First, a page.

HUMAN AND ANIMAL ACTIVITIES IN THE DEEP CAVES
Possible chronology of the construction of
the Panel of Horses from Chauvet Cave
Paleolithic wall art cannot be dissociated from its archaeological context. This means the traces and remains of human and animal activities in the deep caves are valuable clues about the actions of their visitors, and are better preserved in them than in any other milieu.
Bears, particularly cave bears, hibernated in the deepest galleries. Some died and their bones were noticed by Paleolithic people when they went underground. At times they made use of them : they strung them along the way and lifted their impressive canines in Le Tuc d’Audoubert
; in Chauvet, they deposited a skull on a big rock in the middle of a chamber and stuck two humerus forcibly into the ground not far from the entrance. Cave bears scratched the walls as bears do trees and their very noticeable scratchings may have spurred people to make finger tracings (Chauvet
) or engravings (Le Portel).
Footprints in the Niauz Cave
Humans left various sorts of traces, whether deliberately or involuntarily. When the ground was soft (sand, wet clay), their naked footprints remained printed in it. (Niaux
, Le Reseau Clastres, Le Tuc d’Audoubert, Montespan, Lalbastide, Fontanet, Pech-Merle, L’Aldlene, Chauvet). This enables us to see that children, at times very young ones, accompanied adults when they went underground, and also that the visitors of those deep caves were not very numerous because footprints and more generally human traces and remains, are few.
Tip of a silvester pine torch in
Le Reseau Clastres (Niaux)
Photo R. Simonnet
The charcoal fallen from their torches, their fires, a few objects, bones and flint tools left on the ground are the remains of meals or of sundry activities. They are also part of the documentation unwiittingly left by prehistoric people in the caves. From their study, one can say that in most cases painted or engraved caves were not inhabited, at least for long periods. Fires were temporary and remains are relatively scarce. Naturally, there are exceptions (Einlene, Labastide, Le Mas d’Azil, Bdeilhac). In their case, it is often difficult to make out whether those settlements are in relation - as seems likely - or not with the art on the walls. The presence of portable art may be a valuable clue to establish such a relationship.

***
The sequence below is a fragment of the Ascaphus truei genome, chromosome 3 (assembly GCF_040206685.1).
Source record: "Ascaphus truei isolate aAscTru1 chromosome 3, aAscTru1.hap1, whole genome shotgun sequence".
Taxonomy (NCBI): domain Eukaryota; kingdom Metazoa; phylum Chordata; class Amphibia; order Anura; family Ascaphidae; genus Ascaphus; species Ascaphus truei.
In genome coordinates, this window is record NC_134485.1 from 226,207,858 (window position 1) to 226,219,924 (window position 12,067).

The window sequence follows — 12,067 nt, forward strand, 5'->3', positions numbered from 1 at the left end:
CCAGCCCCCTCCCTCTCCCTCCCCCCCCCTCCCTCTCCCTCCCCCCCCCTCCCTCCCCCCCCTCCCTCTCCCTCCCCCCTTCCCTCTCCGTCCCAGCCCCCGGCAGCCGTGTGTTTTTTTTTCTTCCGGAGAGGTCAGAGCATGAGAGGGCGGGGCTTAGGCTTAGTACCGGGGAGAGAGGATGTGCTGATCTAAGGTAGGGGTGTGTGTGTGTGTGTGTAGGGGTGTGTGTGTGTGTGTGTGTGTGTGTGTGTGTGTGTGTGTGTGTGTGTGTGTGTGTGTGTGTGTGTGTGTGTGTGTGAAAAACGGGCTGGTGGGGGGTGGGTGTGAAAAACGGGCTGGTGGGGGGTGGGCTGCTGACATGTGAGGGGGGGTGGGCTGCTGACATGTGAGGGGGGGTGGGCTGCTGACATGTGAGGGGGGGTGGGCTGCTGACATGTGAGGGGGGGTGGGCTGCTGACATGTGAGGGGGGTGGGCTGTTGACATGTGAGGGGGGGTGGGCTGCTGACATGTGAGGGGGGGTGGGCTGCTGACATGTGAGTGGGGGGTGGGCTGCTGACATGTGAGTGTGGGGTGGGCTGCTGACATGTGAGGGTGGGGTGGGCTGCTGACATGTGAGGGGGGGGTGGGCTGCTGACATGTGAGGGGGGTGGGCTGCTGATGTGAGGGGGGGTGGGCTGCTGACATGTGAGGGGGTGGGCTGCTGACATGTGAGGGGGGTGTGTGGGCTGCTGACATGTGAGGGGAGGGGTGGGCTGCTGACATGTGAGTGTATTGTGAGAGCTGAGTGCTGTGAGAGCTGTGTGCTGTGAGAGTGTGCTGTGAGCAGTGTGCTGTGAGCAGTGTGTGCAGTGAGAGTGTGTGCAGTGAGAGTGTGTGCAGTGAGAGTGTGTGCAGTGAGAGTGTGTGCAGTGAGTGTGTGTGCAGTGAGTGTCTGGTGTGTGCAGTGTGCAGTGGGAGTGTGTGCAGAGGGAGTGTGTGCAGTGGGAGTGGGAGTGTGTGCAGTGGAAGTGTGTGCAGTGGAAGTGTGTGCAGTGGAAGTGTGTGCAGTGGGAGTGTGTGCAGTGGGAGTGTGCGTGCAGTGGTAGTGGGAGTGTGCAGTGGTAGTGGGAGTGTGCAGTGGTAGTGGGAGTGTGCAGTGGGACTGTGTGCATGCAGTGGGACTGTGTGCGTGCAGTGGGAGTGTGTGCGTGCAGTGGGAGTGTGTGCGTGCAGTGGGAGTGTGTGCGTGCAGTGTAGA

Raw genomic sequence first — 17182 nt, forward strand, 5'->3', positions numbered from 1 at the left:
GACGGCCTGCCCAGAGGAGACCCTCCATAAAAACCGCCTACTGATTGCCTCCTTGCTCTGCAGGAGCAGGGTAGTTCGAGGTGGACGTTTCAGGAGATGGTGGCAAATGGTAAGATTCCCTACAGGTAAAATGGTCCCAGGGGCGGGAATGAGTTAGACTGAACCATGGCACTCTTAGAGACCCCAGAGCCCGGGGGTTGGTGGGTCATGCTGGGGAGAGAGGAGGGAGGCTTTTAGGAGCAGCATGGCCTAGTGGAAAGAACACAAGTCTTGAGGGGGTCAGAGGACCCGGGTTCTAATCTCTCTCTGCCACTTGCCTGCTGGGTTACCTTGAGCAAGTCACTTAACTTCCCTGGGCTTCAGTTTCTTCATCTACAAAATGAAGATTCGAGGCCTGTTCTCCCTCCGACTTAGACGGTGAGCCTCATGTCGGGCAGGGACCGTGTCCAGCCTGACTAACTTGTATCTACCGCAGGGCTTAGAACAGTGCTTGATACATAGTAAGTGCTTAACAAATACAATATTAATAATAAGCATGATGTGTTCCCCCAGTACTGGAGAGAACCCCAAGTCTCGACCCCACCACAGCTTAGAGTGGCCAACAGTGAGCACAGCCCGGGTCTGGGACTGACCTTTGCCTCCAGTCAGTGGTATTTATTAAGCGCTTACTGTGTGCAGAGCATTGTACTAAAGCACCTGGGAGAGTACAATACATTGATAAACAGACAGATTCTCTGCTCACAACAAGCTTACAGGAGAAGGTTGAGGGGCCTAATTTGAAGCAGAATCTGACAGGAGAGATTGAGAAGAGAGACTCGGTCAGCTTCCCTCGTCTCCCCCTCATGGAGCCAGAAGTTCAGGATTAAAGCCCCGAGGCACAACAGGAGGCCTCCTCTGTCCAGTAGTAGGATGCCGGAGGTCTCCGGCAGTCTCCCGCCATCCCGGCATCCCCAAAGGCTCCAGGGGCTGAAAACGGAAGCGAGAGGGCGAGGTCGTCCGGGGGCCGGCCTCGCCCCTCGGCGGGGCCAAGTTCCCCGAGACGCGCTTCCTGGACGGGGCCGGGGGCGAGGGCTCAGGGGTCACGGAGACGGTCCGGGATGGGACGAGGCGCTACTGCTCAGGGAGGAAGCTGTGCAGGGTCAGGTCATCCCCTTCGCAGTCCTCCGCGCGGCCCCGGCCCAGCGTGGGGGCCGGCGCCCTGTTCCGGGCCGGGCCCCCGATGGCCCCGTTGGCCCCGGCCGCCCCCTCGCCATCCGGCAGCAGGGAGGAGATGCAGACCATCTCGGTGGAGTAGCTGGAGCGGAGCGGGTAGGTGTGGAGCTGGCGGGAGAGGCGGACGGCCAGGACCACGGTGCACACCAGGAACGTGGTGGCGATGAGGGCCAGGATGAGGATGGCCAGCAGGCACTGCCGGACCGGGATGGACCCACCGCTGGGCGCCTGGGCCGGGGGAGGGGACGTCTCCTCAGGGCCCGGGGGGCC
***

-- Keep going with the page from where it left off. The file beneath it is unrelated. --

Among the most mysterious remains are the objects deposited in the cracks of the walls and in particular the bone fragments stuck forcibly into them (see also below). After being noticed in the Ariegie Volp Caves. (Enlene, Les Trois- Freres, Le Tuc d’Audoubert
) (Begouen & Clottes
1981), those deposits have been found in numerous other French Paleolithic art caves (Bedeillhaic, Le Portel, Troubat, Erberua, Gargas, etc.). They belong to periods sometimes far apart, which is not the least interesting fact about them because this means that the same gestures were repeated again and again for many thousands of years. Thus, in Gargas, a bone fragment lifted from one of the fissures next to some hand stencils was dated to 26,800 BP, while in other caves they are Magdalenian i.e. more recent by 13,000 to 14,000 years.
Human skeletons in Cussac Cave
The Gravettian burials very recently discovered in the Cussac cave (Aujoulat et al. 2001) pose a huge problem. It is the first time that human skeletons have been found inside a deep cave with Paleolithic art. Until they have been excavated and studied properly it will be impossible to know whether those people died there by accident (which is most unlikely), whether they were related to those who did the engravings, whether they enjoyed a special status, etc. Their presence just stresses the magic/religious character of art in the deep caves.
→ The Paleolithic Cave Art of France